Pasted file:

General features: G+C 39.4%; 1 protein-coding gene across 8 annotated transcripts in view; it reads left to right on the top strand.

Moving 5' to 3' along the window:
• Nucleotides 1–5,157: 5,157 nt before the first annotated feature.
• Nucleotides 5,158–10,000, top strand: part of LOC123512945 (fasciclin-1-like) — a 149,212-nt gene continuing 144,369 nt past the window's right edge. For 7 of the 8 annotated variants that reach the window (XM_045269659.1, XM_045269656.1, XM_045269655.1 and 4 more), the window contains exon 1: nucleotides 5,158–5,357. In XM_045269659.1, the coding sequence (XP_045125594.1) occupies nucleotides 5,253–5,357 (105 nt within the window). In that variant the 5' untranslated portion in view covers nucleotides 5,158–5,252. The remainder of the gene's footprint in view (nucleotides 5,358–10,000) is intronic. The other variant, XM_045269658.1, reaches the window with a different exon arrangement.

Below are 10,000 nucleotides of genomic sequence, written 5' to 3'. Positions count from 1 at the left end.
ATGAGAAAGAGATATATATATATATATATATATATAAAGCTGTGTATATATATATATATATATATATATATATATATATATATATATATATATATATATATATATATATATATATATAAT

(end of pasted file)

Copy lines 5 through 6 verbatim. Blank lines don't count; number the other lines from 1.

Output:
Below are 10,000 nucleotides of genomic sequence, written 5' to 3'. Positions count from 1 at the left end.
ATGAGAAAGAGATATATATATATATATATATATATAAAGCTGTGTATATATATATATATATATATATATATATATATATATATATATATATATATATATATATATATATATATATATAAT